# Return struct from function (with DownValues)

In Mathematica there is a way to create struct-like data type:

struct[myField]=value


I want to return myStruct from a function:

getStruct[input_List] := Module[{struct},
(*populate struct[key]=value from input*)
Return[struct];
];


But when I do:

st = getStruct[myInput];
DownValues[st]


it returns nothing, because it references symbol that was created inside function (like struct\$1299885). I can still access this struct with st["field"], but it's not very usefully without field list.

Basically, I want to pass structs between functions, easily get field list AND easily access values inside those fields. And no, I don't want to do this with global symbols - I want to keep everything in local scope. Is it possible with Mathematica?

I tried this approach because you can easily nest structs within each other and easily access nested fields, like st["field1"]["field2"]. I can also do this with list of rules, but nested access requires a lot of code and looks ugly for something so simple.

Edit: it seems I was missing something very simple. To get list of fields I just needed to run:

DownValues[Evaluate[st]]


Thanks, Leonid.

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You want DownValues[Evaluate[st]]. Not sure why this was downvoted. – Leonid Shifrin Dec 28 '13 at 15:23
Thank you! This what I was looking for! – EvgenijM86 Dec 28 '13 at 15:31
@LeonidShifrin Quite a lot of downvoting on questions these days. Perhaps a hats byproduct. – Dr. belisarius Dec 28 '13 at 15:37
@LeonidShifrin Strange, I don't see any downvotes. Actually, I only see one vote in total. – Sjoerd C. de Vries Dec 28 '13 at 15:51
more on structs in this post mathematica.stackexchange.com/q/990/66 – faysou Dec 28 '13 at 16:05

Much, if not all, of the desired functionality may be in the new, MMA-10 Association type. In earlier versions, I got a lot of mileage out of the following techniques:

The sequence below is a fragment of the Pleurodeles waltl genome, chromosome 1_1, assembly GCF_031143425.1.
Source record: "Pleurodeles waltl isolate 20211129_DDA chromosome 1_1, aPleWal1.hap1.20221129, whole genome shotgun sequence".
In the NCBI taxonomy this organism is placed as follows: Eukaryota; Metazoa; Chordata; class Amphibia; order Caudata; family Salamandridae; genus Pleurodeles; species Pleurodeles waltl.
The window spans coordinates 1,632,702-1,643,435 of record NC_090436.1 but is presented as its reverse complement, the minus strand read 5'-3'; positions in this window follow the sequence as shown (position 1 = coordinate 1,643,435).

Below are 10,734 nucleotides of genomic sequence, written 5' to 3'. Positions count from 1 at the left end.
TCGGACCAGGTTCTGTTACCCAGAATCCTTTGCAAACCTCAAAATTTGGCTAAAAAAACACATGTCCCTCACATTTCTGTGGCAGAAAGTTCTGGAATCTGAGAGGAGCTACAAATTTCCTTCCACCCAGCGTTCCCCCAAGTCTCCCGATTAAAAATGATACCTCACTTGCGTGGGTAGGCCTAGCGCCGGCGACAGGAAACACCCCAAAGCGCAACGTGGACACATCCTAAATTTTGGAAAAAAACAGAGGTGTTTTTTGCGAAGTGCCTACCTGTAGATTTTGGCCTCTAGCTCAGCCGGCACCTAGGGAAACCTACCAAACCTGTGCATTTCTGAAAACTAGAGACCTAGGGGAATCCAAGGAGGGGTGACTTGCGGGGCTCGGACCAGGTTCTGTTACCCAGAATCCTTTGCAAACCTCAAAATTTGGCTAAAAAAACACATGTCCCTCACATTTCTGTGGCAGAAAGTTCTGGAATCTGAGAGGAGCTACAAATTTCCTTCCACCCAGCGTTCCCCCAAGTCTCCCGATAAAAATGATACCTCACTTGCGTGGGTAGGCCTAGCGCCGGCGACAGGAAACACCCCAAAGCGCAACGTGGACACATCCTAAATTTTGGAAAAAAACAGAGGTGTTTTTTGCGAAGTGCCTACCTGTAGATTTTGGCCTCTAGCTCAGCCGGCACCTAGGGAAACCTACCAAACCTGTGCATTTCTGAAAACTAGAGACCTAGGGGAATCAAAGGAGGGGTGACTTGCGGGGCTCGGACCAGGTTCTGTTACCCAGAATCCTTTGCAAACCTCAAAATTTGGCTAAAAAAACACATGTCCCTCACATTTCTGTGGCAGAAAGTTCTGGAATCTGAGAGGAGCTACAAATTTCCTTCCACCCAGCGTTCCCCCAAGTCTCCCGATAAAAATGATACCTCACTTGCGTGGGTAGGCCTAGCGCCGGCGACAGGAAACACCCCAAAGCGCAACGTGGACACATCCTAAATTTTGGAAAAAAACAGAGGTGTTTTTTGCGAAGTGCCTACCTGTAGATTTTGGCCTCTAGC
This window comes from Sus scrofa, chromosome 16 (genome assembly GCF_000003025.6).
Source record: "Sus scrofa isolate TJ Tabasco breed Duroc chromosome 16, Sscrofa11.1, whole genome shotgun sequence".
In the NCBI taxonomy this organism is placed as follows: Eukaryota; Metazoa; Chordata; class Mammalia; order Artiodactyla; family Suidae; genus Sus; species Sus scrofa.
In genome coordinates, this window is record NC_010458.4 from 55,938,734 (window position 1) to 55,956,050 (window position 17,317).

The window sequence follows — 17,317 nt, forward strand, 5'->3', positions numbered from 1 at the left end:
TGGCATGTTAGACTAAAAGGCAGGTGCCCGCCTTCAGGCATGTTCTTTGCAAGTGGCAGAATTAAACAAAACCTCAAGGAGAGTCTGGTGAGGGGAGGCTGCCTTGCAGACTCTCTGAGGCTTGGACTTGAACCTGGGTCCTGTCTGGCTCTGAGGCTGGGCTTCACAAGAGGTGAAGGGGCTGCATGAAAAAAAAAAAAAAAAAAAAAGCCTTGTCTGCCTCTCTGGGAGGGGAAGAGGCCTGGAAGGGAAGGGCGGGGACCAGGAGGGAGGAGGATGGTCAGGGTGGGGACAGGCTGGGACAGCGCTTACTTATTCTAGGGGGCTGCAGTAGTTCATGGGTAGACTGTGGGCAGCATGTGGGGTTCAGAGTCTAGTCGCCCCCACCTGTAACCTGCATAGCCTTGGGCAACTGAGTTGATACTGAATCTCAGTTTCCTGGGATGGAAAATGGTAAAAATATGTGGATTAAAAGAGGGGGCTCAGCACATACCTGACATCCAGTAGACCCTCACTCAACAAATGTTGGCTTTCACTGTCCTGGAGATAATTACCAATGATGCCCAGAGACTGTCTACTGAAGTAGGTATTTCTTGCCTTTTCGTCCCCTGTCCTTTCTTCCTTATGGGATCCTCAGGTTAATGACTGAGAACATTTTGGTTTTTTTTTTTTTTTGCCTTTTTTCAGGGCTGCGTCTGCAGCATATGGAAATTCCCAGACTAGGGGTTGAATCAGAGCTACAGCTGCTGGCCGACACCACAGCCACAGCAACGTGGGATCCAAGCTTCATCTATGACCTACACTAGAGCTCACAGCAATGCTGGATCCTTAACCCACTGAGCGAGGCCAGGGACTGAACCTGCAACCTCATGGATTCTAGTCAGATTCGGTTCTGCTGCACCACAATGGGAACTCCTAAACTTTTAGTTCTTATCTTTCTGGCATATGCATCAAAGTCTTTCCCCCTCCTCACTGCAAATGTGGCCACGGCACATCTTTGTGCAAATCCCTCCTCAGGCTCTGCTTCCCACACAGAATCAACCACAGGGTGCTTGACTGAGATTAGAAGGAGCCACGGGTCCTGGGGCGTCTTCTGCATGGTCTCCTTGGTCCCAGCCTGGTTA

Lists of rules can also act like structs:

ClearAll[x, y, myStruct]
myStruct = {x -> 42, y -> 47}


instead of myStruct.x, which you would do in a C-like syntax, you do x/.myStruct

In[48]:= x /. myStruct
Out[48]= 42


which can be applied to compound expressions

In[49]:= (x^2 + 3 y) /. myStruct
Out[49]= 1905


as opposed to myStruct.x ** 2 + 3 * myStruct.y, as you might have to do in C-like syntax. But, if you want to have dot-notation, and you don't use Dot elsewhere, you can do something like this:

ClearAll[Flip];
Flip[fn_] := Function[{x, y}, fn[y, x]];
Unprotect[Dot];
SetAttributes[Dot, HoldRest];
Dot[rules_, member_] := member /. rules;
Dot[rules_, member_, members__] :=
Fold[Flip@ReplaceAll, List @@ rules, Unevaluated@{member, members}];
Protect[Dot];


and then you get (nested) dots, as in

In[50]:= myStruct.x^2 + 3 myStruct.y
Out[50]= 1905


and

In[59]:= myNewStruct = {a -> 42, b -> {c -> 47, d -> 18}}
Out[59]= {a -> 42, b -> {c -> 47, d -> 18}}

In[60]:= Sin[myNewStruct.a] + myNewStruct.b.c/N[myNewStruct.b.d]
Out[60]= 1.69459


If you have big structs, you can turn them into Dispatch tables for O(1) lookup, like this

In[62]:= {a -> 42, b -> {c -> 47, d -> 18} // Dispatch} // Dispatch
Out[62]= Dispatch[{a -> 42, b -> {c -> 47, d -> 18}}]

In[63]:= Sin[myNewStruct.a] + myNewStruct.b.c/N[myNewStruct.b.d]
Out[63]= 1.69459

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